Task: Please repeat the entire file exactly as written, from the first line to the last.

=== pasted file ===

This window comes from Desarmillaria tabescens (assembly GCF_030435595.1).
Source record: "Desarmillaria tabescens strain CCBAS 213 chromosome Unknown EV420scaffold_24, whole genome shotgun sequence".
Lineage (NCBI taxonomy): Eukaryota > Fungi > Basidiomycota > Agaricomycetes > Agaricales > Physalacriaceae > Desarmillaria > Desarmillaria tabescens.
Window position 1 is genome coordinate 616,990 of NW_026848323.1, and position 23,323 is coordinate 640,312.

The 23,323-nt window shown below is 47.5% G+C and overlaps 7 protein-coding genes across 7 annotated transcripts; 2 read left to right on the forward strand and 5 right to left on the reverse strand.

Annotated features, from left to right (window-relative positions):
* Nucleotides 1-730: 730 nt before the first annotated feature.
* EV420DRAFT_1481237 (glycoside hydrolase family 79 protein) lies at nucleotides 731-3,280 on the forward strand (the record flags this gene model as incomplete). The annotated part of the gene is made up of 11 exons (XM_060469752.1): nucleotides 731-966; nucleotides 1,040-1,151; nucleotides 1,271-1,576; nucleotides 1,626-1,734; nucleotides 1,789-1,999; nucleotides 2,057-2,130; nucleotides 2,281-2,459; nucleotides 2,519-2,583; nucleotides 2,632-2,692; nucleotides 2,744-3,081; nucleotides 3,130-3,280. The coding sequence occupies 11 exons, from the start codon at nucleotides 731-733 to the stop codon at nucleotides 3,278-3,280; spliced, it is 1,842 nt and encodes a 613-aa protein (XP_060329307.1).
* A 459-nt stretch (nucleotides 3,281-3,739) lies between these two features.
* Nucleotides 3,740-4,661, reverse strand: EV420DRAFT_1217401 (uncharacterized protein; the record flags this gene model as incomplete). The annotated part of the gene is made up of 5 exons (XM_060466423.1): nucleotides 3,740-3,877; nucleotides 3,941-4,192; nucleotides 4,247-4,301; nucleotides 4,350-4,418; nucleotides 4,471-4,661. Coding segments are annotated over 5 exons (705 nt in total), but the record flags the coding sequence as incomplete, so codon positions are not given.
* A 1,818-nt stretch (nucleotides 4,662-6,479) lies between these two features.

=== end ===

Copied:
This window comes from Desarmillaria tabescens (assembly GCF_030435595.1).
Source record: "Desarmillaria tabescens strain CCBAS 213 chromosome Unknown EV420scaffold_24, whole genome shotgun sequence".
Lineage (NCBI taxonomy): Eukaryota > Fungi > Basidiomycota > Agaricomycetes > Agaricales > Physalacriaceae > Desarmillaria > Desarmillaria tabescens.
Window position 1 is genome coordinate 616,990 of NW_026848323.1, and position 23,323 is coordinate 640,312.

The 23,323-nt window shown below is 47.5% G+C and overlaps 7 protein-coding genes across 7 annotated transcripts; 2 read left to right on the forward strand and 5 right to left on the reverse strand.

Annotated features, from left to right (window-relative positions):
* Nucleotides 1-730: 730 nt before the first annotated feature.
* EV420DRAFT_1481237 (glycoside hydrolase family 79 protein) lies at nucleotides 731-3,280 on the forward strand (the record flags this gene model as incomplete). The annotated part of the gene is made up of 11 exons (XM_060469752.1): nucleotides 731-966; nucleotides 1,040-1,151; nucleotides 1,271-1,576; nucleotides 1,626-1,734; nucleotides 1,789-1,999; nucleotides 2,057-2,130; nucleotides 2,281-2,459; nucleotides 2,519-2,583; nucleotides 2,632-2,692; nucleotides 2,744-3,081; nucleotides 3,130-3,280. The coding sequence occupies 11 exons, from the start codon at nucleotides 731-733 to the stop codon at nucleotides 3,278-3,280; spliced, it is 1,842 nt and encodes a 613-aa protein (XP_060329307.1).
* A 459-nt stretch (nucleotides 3,281-3,739) lies between these two features.
* Nucleotides 3,740-4,661, reverse strand: EV420DRAFT_1217401 (uncharacterized protein; the record flags this gene model as incomplete). The annotated part of the gene is made up of 5 exons (XM_060466423.1): nucleotides 3,740-3,877; nucleotides 3,941-4,192; nucleotides 4,247-4,301; nucleotides 4,350-4,418; nucleotides 4,471-4,661. Coding segments are annotated over 5 exons (705 nt in total), but the record flags the coding sequence as incomplete, so codon positions are not given.
* A 1,818-nt stretch (nucleotides 4,662-6,479) lies between these two features.